Saturday 04 April 2020

HSBC Malta Foundation supports life skills training for students

The HSBC Malta Foundation, together with the financial capability government initiative Ġemma, supported a training course entitled “Life Skills – Developing Social Entrepreneurs”.  This pilot project, being a first for our educational system, was delivered by the British Council to Year 9 and Year 10 students, in the age bracket between 13 and 15 years of age.  

The first successful event, held on Friday 6 March 2020, at San Ġorġ Preca College, Middle School, Blata l-Bajda, saw students attending from seven different schools, which included Gozo College Secondary School, Maria Regina College Mosta Żokrija Secondary School, St Ingnatius College Ħandaq Secondary School, St Benedict College Kirkop Secondary, St Thomas More College St Lucia, St Margaret College Verdala Secondary and St Theresa College Mrieħel Secondary School.  Students were organised into teams and each team was given awards for creativity, innovation, best presentation, social impact, environmental impact, investment readiness, team dynamics, amongst others.  At the end of the training course, each student received a certificate of attendance.

Joanne Zammit, Education Officer for Accounting, Business Studies and Retail from the Ministry of Education and Employment, said: “Through this programme students come up with questions, to explore various issues and assess their impact on individuals and communities.  The Ministry believes that such an educational experience generates various positive effects for young students.  Designed in such a way so that it can improve the understanding and knowledge of youth on social innovation and entrepreneurship, the programme’s course of study also develops the basic skills for learning, work and life.  Each workshop covers a different subject, such as innovation, team work and confidence building, while each activity is planned  to encourage them to use different sets of skills such as critical thinking and problem solving, communication and cooperation, creativity and imagination, active citizenship, digital competence and leadership.”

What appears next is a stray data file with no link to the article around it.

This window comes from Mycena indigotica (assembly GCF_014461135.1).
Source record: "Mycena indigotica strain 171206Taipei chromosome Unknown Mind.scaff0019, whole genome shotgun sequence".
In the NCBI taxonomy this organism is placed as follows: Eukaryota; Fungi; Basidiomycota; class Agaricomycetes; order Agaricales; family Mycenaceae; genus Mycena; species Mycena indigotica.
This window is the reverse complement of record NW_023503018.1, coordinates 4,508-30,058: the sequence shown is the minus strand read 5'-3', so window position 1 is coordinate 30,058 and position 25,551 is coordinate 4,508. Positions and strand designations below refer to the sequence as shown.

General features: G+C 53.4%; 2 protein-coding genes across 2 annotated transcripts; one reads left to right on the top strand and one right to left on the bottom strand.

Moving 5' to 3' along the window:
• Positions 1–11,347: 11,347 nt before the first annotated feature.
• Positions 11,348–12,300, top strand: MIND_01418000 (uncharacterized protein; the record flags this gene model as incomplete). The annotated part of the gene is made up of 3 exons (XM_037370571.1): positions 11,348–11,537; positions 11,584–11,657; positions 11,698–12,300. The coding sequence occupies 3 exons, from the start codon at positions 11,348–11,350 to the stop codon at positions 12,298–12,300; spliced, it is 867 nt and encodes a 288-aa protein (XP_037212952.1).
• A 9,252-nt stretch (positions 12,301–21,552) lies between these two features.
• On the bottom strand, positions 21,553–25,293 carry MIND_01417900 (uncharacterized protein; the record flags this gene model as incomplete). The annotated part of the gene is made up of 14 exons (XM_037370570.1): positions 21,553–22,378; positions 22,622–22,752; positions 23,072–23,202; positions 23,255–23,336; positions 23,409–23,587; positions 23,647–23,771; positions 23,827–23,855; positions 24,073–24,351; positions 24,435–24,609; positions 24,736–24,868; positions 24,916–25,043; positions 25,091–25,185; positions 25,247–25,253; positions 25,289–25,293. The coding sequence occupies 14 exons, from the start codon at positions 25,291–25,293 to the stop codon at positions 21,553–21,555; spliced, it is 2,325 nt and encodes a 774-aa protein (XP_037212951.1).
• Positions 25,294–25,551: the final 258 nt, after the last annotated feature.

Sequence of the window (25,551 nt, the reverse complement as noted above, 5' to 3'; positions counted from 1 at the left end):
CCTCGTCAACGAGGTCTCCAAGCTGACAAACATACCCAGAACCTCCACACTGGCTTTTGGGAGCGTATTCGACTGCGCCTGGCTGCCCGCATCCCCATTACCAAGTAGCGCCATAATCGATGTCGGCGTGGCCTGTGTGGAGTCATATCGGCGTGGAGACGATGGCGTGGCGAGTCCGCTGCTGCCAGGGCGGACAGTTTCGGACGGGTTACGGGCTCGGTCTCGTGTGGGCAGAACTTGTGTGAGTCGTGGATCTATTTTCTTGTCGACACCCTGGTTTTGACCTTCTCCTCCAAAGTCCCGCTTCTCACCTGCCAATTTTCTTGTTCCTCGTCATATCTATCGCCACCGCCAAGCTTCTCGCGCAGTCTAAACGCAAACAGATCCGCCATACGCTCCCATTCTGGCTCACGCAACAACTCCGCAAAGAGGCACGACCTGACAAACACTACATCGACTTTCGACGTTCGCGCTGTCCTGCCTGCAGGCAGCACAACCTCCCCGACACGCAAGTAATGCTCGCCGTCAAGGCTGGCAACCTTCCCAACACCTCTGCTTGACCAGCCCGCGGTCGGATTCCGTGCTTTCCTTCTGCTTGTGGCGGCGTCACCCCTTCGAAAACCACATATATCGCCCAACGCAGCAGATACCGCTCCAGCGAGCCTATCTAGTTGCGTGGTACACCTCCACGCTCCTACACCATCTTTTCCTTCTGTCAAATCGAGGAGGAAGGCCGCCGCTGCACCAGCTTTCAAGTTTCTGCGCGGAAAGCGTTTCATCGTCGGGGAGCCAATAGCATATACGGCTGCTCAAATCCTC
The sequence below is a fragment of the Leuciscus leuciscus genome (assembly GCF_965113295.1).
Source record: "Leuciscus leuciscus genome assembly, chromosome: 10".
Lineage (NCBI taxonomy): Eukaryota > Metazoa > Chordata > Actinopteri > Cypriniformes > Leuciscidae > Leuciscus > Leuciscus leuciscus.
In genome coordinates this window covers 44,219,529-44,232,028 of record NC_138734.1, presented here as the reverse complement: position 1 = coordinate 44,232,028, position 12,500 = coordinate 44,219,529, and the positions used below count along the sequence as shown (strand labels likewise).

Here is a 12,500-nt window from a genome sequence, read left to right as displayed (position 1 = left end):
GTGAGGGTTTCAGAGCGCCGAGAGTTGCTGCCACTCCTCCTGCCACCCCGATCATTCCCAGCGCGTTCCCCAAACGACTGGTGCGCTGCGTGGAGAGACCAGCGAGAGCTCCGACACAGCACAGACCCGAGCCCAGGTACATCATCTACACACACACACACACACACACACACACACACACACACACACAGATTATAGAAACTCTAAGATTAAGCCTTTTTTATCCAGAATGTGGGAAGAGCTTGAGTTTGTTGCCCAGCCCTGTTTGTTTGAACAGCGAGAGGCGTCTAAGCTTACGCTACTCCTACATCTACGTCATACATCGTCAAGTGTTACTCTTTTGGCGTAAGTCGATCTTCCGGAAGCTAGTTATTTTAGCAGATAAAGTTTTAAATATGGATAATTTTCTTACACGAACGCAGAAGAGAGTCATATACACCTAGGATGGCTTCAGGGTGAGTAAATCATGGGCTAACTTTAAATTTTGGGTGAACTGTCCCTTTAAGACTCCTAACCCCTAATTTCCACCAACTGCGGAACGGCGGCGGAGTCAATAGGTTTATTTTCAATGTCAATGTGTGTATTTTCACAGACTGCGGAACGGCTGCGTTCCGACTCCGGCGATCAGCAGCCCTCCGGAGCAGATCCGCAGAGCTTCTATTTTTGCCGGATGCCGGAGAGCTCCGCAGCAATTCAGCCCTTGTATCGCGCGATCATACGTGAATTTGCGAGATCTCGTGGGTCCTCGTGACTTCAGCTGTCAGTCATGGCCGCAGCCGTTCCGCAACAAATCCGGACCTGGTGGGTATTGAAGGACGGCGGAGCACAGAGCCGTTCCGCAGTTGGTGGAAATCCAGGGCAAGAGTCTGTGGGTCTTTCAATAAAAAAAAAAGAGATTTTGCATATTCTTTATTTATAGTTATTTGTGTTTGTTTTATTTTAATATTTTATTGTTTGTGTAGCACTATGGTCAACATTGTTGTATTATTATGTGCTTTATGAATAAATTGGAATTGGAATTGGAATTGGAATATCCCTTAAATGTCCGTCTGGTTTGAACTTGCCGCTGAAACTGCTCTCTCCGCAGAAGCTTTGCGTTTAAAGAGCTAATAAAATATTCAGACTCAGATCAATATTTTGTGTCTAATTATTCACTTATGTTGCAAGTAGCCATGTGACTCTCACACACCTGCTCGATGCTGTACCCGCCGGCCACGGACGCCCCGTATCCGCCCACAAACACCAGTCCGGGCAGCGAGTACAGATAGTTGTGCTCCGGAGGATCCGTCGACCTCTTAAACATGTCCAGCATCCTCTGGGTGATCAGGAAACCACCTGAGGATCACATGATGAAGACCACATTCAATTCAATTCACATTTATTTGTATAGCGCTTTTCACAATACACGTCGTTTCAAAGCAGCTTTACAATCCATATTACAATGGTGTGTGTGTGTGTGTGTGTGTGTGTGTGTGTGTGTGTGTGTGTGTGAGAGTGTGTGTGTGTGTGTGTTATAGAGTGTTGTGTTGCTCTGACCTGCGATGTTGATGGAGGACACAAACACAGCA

Glenn Bugeja, Corporate Sustainability Manager at HSBC, said: “The British Council and HSBC Malta Foundation are on the same wavelength.  We believe that training on life skills helps students develop their self-confidence and successfully deal with life changes and challenges, such as bullying and discrimination.  It gives them voice: at school, in their community and in society.  It provides them with an opportunity to make a positive contribution in society, by developing the experience they need to assert their rights while understanding their responsibilities, and preparing them for the challenges and opportunities of work and life in general.”

Ingrid Eomois, Country Director of the British Council, said: “Life Skills are not something new; they are a set of basic skills that enable us to effectively manage the challenges and questions we face in our daily lives.  They include confidence, assertiveness, decision-making, and the ability to stay safe and healthy.  Schools are uniquely placed to play a key role in promoting and sustaining young people’s emotional and social health, as part of their role in providing a rounded quality education, which helps pupils to gain the confidence they need to develop into successful adults.  We are therefore delighted to be working with the Maltese Ministry of Education on the development of this project for Maltese and Gozitan schools.  I would also like to thank HSBC and the government initiative, Ġemma, for their support in recognition of the importance of life skills for the future employability of young people.”

David Spiteri Gingell, Programme Manager of Ġemma, said: “There is strong correlation between poor life skills and persons being financially excluded.  The inculcation of life skills in the DNA of our future generations will result in a more financially capable person – one who is far more employable and equipped with the skills that allows them to be successful in today’s increasingly complex world – and hence able to enjoy an improved quality of life.  Life skills, including entrepeneurialism and financial capability promote increased belief in oneself, and are fundamental to improving social mobility.”

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